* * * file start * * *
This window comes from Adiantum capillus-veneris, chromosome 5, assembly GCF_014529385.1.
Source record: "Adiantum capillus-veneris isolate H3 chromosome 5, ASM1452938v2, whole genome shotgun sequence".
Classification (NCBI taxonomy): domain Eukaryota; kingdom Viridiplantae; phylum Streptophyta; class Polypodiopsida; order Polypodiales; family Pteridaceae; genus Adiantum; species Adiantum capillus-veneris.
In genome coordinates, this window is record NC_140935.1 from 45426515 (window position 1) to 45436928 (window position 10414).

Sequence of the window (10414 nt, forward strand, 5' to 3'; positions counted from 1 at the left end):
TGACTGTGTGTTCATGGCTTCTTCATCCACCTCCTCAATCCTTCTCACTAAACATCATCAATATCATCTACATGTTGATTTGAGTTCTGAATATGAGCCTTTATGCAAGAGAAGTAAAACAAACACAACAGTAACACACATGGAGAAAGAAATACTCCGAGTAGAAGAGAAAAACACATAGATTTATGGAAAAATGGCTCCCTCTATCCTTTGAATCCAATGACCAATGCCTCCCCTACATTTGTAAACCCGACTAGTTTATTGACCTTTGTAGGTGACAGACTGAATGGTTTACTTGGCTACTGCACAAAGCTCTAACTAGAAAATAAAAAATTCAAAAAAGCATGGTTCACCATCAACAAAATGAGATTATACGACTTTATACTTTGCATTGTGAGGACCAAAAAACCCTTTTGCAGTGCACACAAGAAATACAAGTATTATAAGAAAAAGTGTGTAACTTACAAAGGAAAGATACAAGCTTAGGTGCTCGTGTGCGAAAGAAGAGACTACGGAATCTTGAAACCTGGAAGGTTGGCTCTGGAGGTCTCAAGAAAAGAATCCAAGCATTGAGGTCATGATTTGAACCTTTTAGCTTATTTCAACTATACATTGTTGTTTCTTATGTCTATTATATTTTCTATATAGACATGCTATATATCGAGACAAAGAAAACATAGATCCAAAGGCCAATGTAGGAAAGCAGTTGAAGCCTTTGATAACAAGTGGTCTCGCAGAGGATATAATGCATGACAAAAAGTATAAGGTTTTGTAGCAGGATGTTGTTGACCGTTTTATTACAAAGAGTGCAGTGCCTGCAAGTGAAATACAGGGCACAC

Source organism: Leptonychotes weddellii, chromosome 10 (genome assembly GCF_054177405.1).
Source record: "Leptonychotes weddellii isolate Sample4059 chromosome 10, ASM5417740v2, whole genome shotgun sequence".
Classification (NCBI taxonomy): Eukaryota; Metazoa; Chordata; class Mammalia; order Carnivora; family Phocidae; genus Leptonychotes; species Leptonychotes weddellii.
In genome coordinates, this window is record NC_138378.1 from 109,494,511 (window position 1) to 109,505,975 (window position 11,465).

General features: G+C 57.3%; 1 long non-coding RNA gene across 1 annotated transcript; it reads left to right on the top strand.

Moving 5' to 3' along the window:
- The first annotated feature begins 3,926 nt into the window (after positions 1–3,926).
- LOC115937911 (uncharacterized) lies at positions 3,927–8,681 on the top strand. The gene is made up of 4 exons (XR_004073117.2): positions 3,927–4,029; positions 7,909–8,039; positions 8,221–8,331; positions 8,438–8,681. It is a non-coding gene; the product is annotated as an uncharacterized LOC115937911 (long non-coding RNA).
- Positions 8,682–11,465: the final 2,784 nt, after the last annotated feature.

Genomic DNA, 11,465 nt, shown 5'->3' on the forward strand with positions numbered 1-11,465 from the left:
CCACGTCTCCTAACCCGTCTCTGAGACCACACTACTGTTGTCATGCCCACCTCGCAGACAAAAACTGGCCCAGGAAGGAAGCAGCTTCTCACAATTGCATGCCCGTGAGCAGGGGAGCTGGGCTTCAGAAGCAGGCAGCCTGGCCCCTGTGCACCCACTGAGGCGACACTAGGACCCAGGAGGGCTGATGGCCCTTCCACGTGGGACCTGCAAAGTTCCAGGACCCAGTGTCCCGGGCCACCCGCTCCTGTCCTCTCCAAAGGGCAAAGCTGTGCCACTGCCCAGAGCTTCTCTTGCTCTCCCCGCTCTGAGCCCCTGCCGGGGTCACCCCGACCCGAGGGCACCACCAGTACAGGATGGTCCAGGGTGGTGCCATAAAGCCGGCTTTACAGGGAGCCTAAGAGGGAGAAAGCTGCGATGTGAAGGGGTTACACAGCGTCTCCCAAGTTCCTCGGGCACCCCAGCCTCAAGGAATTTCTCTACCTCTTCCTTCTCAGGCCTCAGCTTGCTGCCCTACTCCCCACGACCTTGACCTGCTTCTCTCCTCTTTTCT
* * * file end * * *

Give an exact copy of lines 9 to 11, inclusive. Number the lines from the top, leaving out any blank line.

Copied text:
Classification (NCBI taxonomy): Eukaryota; Metazoa; Chordata; class Mammalia; order Carnivora; family Phocidae; genus Leptonychotes; species Leptonychotes weddellii.
In genome coordinates, this window is record NC_138378.1 from 109,494,511 (window position 1) to 109,505,975 (window position 11,465).

General features: G+C 57.3%; 1 long non-coding RNA gene across 1 annotated transcript; it reads left to right on the top strand.